Gigi Sohn, a public interest advocate who was nominated to be a Federal Communications Commission (FCC) commissioner by President Joe Biden, told senators on Wednesday that she supported restoring the agency’s oversight of broadband as net neutrality took center stage at her FCC confirmation hearing.
Sohn was one of several Biden nominees who spoke during a confirmation hearing before the Senate Commerce Committee on Wednesday. Sohn, who has drawn rave reviews by public interest groups and experts in the wake of her nomination, faced some pushback from Republicans before the hearing, and even some throughout the hearing. Sohn pledged to close the digital divide in the U.S. and reiterated her support for net neutrality.
During her opening statement, Sohn said if confirmed, she would serve on the FCC during a “critical” time in the country and would work to advance universal connectivity in the U.S. and close the country’s gap between those who have access to affordable high-speed internet and those who don’t.
Early on in the hearing, Sen. Roger Wicker (R-Miss.), the ranking member of the committee, who has blocked attempts in the past by Democrats to force a vote on net neutrality bills, said that he had concerns about Sohn’s previous statements about issues that might come up at the committee, noting her long-time advocacy of net neutrality.
If the FCC is fully staffed—which would come after Jessica Rosenworcel, Biden’s pick to be chair of the FCC, and Sohn are confirmed by the Senate—it has long been expected that the agency would look to reverse the 2017 repeal of the 2015 Open Internet Order.
The repeal got rid of net neutrality rules and abdicated the agency’s authority over the broadband industry. Both Sohn and Rosenworcel have been vocal in their opposition to the repeal, which was done under a Republican-controlled FCC.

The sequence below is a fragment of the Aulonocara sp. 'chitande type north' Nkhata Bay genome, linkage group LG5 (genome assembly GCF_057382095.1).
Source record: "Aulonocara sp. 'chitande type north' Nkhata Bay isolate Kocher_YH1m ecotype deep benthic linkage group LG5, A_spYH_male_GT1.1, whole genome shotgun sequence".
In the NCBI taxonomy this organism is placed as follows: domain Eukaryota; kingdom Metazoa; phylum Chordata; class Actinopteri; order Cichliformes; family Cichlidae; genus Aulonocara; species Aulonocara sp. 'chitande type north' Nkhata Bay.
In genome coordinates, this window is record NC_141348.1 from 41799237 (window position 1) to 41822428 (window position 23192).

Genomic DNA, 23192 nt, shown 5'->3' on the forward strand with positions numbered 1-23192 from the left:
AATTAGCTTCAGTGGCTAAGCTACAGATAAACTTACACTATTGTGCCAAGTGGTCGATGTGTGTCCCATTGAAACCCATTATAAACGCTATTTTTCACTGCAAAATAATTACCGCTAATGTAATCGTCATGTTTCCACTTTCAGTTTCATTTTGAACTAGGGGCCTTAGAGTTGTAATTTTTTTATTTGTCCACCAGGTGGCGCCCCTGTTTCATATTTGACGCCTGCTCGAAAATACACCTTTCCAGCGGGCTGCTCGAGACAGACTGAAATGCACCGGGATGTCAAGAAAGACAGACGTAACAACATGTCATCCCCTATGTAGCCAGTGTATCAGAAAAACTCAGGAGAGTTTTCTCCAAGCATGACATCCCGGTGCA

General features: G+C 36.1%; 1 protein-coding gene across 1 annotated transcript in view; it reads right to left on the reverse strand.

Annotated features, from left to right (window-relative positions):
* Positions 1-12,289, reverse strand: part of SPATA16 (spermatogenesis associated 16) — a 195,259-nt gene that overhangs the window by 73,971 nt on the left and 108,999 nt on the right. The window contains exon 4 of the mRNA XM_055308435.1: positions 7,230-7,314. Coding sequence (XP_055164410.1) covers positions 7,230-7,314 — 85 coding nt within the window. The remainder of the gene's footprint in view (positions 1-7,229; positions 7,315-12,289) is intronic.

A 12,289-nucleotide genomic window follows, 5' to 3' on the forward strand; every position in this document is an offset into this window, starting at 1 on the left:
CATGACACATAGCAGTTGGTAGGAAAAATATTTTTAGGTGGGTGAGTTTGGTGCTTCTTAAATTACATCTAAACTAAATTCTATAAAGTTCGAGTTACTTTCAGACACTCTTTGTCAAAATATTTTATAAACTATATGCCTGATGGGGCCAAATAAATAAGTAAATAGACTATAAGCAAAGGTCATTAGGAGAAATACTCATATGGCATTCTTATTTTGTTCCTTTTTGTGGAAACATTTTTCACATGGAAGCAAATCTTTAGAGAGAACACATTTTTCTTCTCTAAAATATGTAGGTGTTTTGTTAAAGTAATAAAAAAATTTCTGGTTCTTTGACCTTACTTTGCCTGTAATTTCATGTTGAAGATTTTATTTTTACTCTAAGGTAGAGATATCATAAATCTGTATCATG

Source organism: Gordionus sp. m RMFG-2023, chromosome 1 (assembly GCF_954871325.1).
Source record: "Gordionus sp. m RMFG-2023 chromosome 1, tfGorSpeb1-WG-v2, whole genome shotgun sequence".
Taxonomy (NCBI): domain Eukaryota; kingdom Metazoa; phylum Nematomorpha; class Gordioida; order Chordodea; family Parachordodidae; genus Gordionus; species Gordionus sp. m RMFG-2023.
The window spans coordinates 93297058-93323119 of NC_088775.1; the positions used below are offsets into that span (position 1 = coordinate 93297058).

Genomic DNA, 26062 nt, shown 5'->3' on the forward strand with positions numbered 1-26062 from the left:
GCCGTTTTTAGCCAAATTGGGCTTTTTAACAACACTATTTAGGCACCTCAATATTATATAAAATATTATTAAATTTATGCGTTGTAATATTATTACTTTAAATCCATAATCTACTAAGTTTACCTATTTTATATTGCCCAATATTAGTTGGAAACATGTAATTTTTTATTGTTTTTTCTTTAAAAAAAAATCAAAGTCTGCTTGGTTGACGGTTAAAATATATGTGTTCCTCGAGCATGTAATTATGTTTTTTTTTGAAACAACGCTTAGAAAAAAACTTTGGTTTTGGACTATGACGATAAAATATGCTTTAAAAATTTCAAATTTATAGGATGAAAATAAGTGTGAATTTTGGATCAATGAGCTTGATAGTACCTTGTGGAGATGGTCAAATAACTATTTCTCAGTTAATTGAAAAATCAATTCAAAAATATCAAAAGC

Much like his questioning of Rosenworcel last month, Wicker said he preferred “light touch” regulation—referring to the FCC’s repeal of net neutrality rules.
Sohn responded, much like Rosenworcel did, that the repeal of the 2015 Open Internet Order impacted more than just ISPs’ ability to block or throttle traffic. The repeal abdicated the FCC’s authority over the industry by no longer classifying ISPs under Title II of the Communications Act, which Sohn said was needed again.
“I think Title II, actually the evidence shows, that Title II and net neutrality had no impact on investment,” Sohn said, adding: “I agree with you generally that light touch is better, but what I’m concerned about now—and with the repeal in 2017 of the net neutrality rules and the reclassification of broadband—is that we have no touch. The net neutrality debate, which I have been [in] now for 20 years, is really more about whether there is going to be oversight … It’s really much broader than the no blocking and throttling. It’s about whether broadband, which we all agree is an essential service, should have some government oversight, and right now it doesn’t have any.”
When asked by Sen. Ed Markey (D-Mass.) whether she believed the FCC had the authority to reinstate net neutrality rules, Sohn bluntly stated: “Yes, Senator Markey, I agree with Chairwoman Rosenworcel that the FCC has authority.”